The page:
Session Type: Poster Session (Sunday)
Session Time: 9:00AM-11:00AM
Background/Purpose: In chronic inflammatory rheumatic diseases (CIRDs), including rheumatoid arthritis, spondyloarthritis, connective tissue diseases and crystal-induced arthritis, long-term adherence to disease-modifying drugs (DMARDs) is only moderate. In 2017, a group of 105 experts developed recommendations to facilitate the evaluation and management of non-adherence to DMARDs in daily practice . Five overarching principles and 10 recommendations were developed .
The objective of this study was to evaluate the agreement of French rheumatologists and health professionals (HPs) with these recommendations, their perceived feasibility/ ease of application and participants’ characteristics linked to perceived feasibility.
Methods: Face-to-face meetings were organized across France in 2018 by the program sponsor (Abbvie) with the support of the program committee. During these meetings, the key data and the recommendations were presented and discussed . Participants then informed on paper, their personal data, agreement (from 1 to 5, where 5 is highest) and perceived feasibility (1-5) for each recommendation. Mean agreement and perceived feasibility were calculated for each recommendation. A univariate and multivariate logistic regression identified the characteristics of the participants who rated feasibility the highest (pooled mean above the median).
Results: A total of 38 meetings were held involving 377 physicians/other HPs: 357 (95%) provided analyzable data. The respondents had an average age of 46 years [standard deviation, SD 13]; 223 (63%) were female. Among the 247 (69%) rheumatologists, one third were hospital based (N=90, 37%). Other HPs were nurses (N=81, 23%) or pharmacists (N=14, 4%). Pooled agreement with the overarching principles was very high (mean 4.4 [0.5]). Agreement with the 10 recommendations was also high: pooled mean 4.3 [0.4]; the recommendation with the lowest agreement (mean 3.9 [0.9]) was recommendation 3 on assessing adherence by complex methods. Perceived feasibility was lower (pooled mean 3.4 [0.5]) with a range of means from 2.8 [0.9] (recommendation 3) to 3.9 [0.9] (recommendation 2: assess adherence by an open-ended question). More than 30% of participants rated the feasibility as low (score 1 or 2) for recommendations 3 and 8 (specific intervention in case of non-adherence). The only factor correlated with greater perceived feasibility was being a HP other than a rheumatologist: odds ratio 2.52 [95% confidence interval 1.23-5.15], while age, gender and type of exercise were not significant. Thus, perceived feasibility seemed higher among non-physician HPs, which may be due to the selection of HPs with a strong interest on patient education.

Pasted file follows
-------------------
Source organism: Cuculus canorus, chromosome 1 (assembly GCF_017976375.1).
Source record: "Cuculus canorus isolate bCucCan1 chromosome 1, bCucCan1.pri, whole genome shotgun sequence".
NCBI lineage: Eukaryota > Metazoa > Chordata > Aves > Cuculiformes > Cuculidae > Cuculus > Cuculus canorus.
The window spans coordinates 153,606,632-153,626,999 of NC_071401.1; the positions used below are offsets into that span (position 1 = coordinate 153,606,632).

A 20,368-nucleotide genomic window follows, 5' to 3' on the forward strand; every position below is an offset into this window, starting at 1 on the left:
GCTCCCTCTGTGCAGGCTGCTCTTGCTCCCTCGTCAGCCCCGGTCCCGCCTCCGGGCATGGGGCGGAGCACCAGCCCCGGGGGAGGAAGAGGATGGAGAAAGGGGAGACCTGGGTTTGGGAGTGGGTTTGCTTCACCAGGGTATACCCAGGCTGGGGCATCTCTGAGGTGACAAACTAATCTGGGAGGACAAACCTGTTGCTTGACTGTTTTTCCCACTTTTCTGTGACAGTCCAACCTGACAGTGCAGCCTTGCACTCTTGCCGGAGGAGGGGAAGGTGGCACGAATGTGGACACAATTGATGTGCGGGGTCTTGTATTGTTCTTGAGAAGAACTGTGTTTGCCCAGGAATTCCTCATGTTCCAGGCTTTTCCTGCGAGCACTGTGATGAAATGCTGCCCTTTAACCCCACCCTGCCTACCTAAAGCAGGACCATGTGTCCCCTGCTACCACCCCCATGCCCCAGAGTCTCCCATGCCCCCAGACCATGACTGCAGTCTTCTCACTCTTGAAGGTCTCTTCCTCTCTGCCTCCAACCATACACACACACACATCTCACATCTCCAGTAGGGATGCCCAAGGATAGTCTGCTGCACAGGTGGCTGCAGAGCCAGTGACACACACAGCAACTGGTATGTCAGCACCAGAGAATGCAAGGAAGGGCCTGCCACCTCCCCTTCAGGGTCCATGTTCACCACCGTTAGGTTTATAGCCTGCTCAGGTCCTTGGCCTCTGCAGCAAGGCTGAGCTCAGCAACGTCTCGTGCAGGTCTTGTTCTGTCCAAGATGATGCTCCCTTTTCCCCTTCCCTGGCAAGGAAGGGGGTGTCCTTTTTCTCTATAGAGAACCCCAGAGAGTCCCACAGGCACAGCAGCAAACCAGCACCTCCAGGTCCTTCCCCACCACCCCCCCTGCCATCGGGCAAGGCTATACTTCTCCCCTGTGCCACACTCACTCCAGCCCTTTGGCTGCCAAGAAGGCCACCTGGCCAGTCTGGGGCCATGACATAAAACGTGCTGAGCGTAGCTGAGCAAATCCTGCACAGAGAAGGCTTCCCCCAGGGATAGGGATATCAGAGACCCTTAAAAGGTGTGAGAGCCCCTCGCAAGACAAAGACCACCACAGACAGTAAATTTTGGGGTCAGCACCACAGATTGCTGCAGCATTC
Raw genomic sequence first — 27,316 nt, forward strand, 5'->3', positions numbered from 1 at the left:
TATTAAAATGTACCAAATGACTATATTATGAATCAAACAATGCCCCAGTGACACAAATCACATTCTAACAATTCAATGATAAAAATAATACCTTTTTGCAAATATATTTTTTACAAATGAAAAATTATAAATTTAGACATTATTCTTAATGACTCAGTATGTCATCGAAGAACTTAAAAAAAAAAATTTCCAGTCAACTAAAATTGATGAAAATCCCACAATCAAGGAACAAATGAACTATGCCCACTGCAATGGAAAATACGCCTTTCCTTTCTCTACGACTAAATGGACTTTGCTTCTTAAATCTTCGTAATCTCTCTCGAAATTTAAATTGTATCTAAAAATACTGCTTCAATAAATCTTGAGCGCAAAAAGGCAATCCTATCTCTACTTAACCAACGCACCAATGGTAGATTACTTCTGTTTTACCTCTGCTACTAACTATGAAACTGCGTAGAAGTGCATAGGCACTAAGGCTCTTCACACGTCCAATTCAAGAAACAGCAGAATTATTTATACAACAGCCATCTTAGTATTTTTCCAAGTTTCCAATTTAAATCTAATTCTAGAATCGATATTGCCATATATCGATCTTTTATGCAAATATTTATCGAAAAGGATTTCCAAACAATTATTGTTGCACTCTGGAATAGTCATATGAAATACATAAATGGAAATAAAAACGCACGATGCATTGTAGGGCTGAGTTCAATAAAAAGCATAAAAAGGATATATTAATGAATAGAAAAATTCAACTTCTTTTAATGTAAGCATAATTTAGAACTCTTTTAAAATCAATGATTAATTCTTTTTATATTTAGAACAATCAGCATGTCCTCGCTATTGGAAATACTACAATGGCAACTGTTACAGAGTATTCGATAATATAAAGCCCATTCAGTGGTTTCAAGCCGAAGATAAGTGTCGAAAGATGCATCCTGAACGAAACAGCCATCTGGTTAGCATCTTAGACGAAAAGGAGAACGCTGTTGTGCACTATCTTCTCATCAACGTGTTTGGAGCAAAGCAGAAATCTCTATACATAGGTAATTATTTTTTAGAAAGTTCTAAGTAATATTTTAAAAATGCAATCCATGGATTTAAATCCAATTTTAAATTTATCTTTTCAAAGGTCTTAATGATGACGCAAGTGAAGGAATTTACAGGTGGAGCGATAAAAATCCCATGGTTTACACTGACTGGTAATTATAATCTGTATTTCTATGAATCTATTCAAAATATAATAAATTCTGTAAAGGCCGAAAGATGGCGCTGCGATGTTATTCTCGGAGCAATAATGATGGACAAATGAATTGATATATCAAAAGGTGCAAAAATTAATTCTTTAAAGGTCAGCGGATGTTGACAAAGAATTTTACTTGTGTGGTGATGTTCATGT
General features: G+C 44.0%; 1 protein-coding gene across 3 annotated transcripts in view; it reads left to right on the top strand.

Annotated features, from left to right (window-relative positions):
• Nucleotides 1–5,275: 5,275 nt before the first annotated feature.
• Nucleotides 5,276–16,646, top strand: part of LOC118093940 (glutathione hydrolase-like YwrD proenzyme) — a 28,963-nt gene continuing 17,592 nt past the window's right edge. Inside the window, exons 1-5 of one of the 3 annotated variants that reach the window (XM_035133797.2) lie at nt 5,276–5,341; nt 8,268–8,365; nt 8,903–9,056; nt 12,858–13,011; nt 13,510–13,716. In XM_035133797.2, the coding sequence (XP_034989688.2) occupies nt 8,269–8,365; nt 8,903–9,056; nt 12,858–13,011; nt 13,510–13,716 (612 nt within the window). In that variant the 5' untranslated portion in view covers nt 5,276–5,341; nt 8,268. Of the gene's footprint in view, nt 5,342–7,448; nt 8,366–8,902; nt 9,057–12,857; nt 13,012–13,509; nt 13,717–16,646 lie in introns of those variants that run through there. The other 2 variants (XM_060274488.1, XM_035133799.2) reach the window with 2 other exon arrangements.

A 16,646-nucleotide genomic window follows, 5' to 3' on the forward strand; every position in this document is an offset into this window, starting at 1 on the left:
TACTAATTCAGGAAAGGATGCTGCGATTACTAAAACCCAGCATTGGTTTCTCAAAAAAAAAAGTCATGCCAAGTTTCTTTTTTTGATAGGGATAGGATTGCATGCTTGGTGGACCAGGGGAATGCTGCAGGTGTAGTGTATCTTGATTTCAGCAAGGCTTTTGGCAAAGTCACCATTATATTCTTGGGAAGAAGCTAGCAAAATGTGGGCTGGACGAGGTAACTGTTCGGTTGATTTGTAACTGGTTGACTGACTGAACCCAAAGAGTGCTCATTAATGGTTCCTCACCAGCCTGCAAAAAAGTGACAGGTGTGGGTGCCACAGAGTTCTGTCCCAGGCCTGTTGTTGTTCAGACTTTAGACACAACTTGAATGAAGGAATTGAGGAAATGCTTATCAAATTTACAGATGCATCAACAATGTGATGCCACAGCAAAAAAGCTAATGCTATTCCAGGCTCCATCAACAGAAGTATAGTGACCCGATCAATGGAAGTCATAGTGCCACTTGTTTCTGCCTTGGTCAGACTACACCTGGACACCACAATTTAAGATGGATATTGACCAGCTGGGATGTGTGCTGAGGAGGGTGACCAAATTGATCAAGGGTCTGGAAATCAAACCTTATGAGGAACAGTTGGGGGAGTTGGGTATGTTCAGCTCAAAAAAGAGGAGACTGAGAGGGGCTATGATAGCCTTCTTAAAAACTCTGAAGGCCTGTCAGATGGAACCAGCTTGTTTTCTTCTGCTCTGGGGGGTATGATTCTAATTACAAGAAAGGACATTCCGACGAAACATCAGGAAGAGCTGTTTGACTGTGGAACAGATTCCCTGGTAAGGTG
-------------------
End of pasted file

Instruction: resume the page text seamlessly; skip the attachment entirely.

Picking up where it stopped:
Conclusion: French HPs are in agreement with recently-published recommendations for the evaluation and optimization of adherence to DMARDs . However, feasibility was lower, especially with regard to complex evaluation of non-adherence, and targeted interventions. This initiative has contributed to the dissemination of the recommendations; the next step will be their implementation.
 L. Gossec et al. Joint Bone Spine. 2019;86(1):13-19.
To cite this abstract in AMA style:Gossec L, Moltó A, Beauvais C, Senbel E, Flipo R, Pouplin S, Richez C, Saraux A, Gaudin P, WENDLING D, Dougados M. Health Professionals Agreed with Recommendations to Evaluate and Optimize Adherence to Disease-modifying Treatments, but Perceived Feasibility Was Lower: A Study of 357 Physicians and Health Professionals in France [abstract]. Arthritis Rheumatol. 2019; 71 (suppl 10). https://acrabstracts.org/abstract/health-professionals-agreed-with-recommendations-to-evaluate-and-optimize-adherence-to-disease-modifying-treatments-but-perceived-feasibility-was-lower-a-study-of-357-physicians-and-health-professio/. Accessed April 17, 2021.
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